I've been watching my beloved Michigan State Spartans squeak into the Final Four. Game announcers have all commented on the fact that MSU’s team is walking wounded: Kalin Lucas has a torn Achilles’ tendon; Chris Allen has plantar fasciitis in his foot; Delvon Roe has a torn meniscus in his knee.

I’m sure if I spent enough time on ESPN’s Web site I could download the X-rays. I’ve heard breaking news about sprains, breaks, concussions, migraines, anxiety attacks and in one memorable broadcast, an in-game bout of diarrhea. Equally memorable, I remember watching a University of Michigan football game where a star receiver got taken off in a stretcher … and the broadcasters were told that due to the HIPAA medical privacy law, no information would be released about his condition.

As a couch schlub, I really, really want to know if a player who got knocked out of the game is going to stay knocked out. But I’m not really sure I should know; don’t these kids have some rights to medical privacy and have a say whether they want the information in the public forum? I wouldn’t even question the practice, since it’s been ongoing since sports have been on TV and even college teams can get X-rays and other diagnostic procedures performed virtually at court side.

Never would have given it a second thought if one college hadn’t done it differently. At the very least, someone should think twice before going public--I’m sure the diarrhea sufferer would have liked the opportunity to massage the wording on that press release. Gastrointestinal trauma? External pelvic event?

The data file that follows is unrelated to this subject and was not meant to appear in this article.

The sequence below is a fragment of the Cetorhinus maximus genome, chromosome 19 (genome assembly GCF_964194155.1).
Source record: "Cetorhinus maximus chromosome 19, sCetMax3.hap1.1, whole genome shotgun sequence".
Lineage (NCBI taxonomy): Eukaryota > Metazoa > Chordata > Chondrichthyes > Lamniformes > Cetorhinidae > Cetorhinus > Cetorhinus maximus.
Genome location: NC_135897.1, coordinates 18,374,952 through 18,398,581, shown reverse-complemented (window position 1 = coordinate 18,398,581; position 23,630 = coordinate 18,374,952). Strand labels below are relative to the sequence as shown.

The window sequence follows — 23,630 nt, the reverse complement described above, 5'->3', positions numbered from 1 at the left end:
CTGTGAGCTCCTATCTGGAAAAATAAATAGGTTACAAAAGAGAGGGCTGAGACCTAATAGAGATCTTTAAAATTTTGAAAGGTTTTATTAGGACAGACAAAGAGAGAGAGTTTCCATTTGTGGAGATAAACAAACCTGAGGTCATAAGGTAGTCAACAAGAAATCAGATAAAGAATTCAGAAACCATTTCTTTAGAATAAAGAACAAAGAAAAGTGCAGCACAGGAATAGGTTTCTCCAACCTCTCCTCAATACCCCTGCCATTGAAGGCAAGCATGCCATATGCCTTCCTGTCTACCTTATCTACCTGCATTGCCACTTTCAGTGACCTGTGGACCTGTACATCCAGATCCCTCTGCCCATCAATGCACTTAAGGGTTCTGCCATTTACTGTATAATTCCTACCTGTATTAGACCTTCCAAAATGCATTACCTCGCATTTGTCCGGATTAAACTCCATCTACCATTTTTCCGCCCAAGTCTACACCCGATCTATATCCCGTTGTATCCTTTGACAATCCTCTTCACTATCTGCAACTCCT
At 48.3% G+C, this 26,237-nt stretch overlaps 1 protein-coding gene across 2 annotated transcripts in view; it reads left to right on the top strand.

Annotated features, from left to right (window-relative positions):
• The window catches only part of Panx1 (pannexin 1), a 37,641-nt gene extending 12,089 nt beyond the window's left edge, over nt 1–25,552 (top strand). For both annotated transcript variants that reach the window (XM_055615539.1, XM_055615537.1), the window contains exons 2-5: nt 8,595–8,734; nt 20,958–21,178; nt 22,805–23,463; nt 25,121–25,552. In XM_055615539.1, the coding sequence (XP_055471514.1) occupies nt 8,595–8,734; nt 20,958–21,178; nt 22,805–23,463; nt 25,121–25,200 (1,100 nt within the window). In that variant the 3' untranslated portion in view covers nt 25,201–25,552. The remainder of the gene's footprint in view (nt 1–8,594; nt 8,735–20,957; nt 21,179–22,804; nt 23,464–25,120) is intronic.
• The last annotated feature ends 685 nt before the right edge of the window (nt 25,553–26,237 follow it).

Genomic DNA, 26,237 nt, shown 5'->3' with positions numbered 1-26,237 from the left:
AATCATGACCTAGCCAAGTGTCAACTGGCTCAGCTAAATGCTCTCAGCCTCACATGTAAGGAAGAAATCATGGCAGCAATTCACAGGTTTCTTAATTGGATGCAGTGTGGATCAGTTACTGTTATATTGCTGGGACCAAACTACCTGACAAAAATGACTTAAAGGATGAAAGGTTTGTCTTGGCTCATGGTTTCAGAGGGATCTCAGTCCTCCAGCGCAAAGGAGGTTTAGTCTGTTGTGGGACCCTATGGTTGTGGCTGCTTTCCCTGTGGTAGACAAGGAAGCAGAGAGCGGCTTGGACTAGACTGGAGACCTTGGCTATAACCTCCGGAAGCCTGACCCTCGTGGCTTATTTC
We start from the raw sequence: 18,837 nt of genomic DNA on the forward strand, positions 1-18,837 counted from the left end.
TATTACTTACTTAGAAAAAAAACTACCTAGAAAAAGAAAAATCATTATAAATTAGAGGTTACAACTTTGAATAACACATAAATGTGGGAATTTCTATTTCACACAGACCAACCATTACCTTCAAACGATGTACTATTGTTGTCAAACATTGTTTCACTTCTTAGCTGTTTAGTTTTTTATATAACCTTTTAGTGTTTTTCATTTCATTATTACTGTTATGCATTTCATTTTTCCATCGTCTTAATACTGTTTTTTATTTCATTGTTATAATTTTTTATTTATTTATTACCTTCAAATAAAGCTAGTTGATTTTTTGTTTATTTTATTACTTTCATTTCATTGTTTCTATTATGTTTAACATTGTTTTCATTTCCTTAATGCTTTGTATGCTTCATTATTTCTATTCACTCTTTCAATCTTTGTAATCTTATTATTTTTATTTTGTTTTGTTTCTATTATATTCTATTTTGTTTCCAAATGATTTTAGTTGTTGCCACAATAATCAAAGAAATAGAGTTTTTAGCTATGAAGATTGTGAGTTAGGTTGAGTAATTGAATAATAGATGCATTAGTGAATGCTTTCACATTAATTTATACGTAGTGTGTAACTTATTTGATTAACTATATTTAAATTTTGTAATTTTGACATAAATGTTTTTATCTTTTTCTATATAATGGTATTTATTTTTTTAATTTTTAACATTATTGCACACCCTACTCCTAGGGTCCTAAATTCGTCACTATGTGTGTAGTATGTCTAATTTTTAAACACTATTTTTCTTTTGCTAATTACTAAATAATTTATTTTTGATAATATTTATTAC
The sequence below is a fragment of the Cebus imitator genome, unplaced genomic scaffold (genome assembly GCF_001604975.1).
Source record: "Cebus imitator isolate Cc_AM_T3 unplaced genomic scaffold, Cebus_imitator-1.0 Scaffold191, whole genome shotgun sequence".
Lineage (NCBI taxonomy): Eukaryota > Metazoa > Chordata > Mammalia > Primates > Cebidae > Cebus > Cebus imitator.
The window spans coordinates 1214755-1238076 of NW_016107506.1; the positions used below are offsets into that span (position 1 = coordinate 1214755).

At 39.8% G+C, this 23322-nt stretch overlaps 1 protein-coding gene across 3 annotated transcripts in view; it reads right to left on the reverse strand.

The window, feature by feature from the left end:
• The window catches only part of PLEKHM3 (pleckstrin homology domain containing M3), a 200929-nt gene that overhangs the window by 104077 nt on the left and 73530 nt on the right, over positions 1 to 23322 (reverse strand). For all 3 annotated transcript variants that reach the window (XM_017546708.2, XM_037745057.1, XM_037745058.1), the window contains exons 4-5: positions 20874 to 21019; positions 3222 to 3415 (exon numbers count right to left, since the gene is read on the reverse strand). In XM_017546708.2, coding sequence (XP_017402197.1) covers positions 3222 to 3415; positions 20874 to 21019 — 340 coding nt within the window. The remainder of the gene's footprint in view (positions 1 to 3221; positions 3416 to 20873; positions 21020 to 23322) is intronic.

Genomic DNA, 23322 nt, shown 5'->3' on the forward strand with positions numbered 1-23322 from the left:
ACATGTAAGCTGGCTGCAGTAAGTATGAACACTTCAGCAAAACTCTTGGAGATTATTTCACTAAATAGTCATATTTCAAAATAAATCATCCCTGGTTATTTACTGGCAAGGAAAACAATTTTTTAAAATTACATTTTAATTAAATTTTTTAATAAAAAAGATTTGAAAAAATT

On the subject of data security/privacy, you kinda have to feel for Blue Cross Blue Shield of Tennessee. Late last year the Blues plan found out that 57 hard drives--containing information on around 500,000 members--had been stolen from a call center facility. By all accounts the insurer jumped all over it, immediately opening multiple investigations and throwing personnel and money in to get a handle on the situation--500 staff have worked on the project to identify and contact potentially affected members.

Being diligent comes at a price--about $7 million, to be exact. That’s how much Blue Cross Blue Shield of Tennessee has spent on the data breach, and they’re still working, and still spending. The costs of data breaches have not been much of a story in health care I.T. because, well, we haven’t really paid much attention to them. We’ve reported an awful lot about the costs of securing data, but not much about what happens when the horse gets out of the barn because data breaches and HIPAA privacy/security violations have been handled quietly and privately by the Office for Civil Rights.

But you probably know that’s all changed. As we’ve reported, the OCR in the Department of Health and Human Services has created a Web site (http://www.hhs.gov/ocr/privacy/hipaa/administrative/breachnotificationrule/postedbreaches.html) that lists health care data breaches that affect 500 or more individuals. The site was authorized under HITECH’s breach notification rule, which hasn’t gotten as much attention as the gazillions of dollars the feds are handing out for EHR adoption. Breach notification requires organizations to alert the OCR AND THE LOCAL MEDIA about data breaches of that magnitude.

But we’re on the story, and we will have plenty to write about (already have, in fact).  Data breaches affecting 500 people sounds like peanuts, unless of course you are one of the 500 and just woke up to find out your private medical information, and in some cases your Social Security number and other info to boot, is in the hands of Lord knows who doing Lord knows what.

Something else to consider when you look at the numbers: the Ponemon Institute found that some studies tagged the average cost of investigating a data breach as high as $197 per record. So a “small” data breach might cost you $100,000, and I wouldn’t expect much help from an insurance policy.